Shawn Mercer is a sophomore integrated life sciences major and columnist for the Daily Kent Stater. Contact him at [email protected]
In my short time on this earth, I have not encountered a food that has vacillated so frequently between the status of “good for you” and “bad for you” than eggs. I do not believe that a food can hold both of these master statuses in any reasonable world (unless you are allergic to eggs, in which case the eggs are definitely bad for you). The evidence seems to have fallen on the side of the egg being healthful, but this is only obvious once a few myths have been dispelled.
The heart of the “eggs are bad for you” mantra surrounds their cholesterol content. In your standard egg, there is around 180 milligrams of cholesterol. This accounts for more than half of the amount of cholesterol the Department of Agriculture recommends as a daily allowance. With the limit recommendation set at 300 milligrams, just two eggs will exceed this amount. The recommendation that we should eat such a small amount of cholesterol stems from the hypothesis that dietary cholesterol causes heart disease. As we will see, this is an oversimplification.
The truth is that the vast majority of cholesterol absorbed by the gut is made in the body. The liver releases cholesterol into the gut along with bile salts as part of the digestive process, and a certain amount is absorbed by the body. This amount is determined by genetics and the body’s need for cholesterol, not simply the amount of cholesterol in the diet.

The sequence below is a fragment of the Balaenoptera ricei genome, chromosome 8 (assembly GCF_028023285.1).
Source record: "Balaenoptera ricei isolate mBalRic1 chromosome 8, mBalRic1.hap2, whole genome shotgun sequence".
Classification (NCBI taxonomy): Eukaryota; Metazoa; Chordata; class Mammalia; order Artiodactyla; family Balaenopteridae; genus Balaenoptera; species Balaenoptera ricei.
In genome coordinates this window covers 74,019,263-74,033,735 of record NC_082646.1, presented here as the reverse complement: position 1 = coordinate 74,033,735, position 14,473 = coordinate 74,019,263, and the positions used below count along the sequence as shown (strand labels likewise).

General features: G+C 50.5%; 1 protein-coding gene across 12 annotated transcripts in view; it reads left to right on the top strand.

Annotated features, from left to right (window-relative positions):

We often forget why we absorb cholesterol in the first place: It is a vitally important nutrient. Cholesterol is so important that the majority of the cells in the body are able to produce cholesterol as they need it.
Cholesterol is used to stabilize cell membranes and repair damaged cells. It is vital in the synthesis of vitamin D. Cholesterol is a precursor to the important sex hormones, including progesterone, testosterone and estrogen. The liver uses cholesterol to make bile, which is integral in the absorption of fat-soluble vitamins.
Eggs contain other important nutrients. In addition to being a complete protein source, eggs contain choline, fat-soluble vitamins (A, D and E) and a host of minerals, which include calcium, iron, iodine, zinc, phosphorous, manganese and copper.
In addition to being really good for you, eggs are extremely cheap, with a dozen going for only a couple bucks. If you are concerned with the welfare of the hen laying the egg, it is relatively affordable to buy a product from hens that are better treated. It is even feasible to buy locally produced eggs from people whom you can meet and whose hens’ living conditions you can examine.
Overall, eggs are not guilty as charged. They are truly a health food. They contain nutrients and a complete protein, and they can be ethically and locally sourced. There are few foods that can stack up to an egg.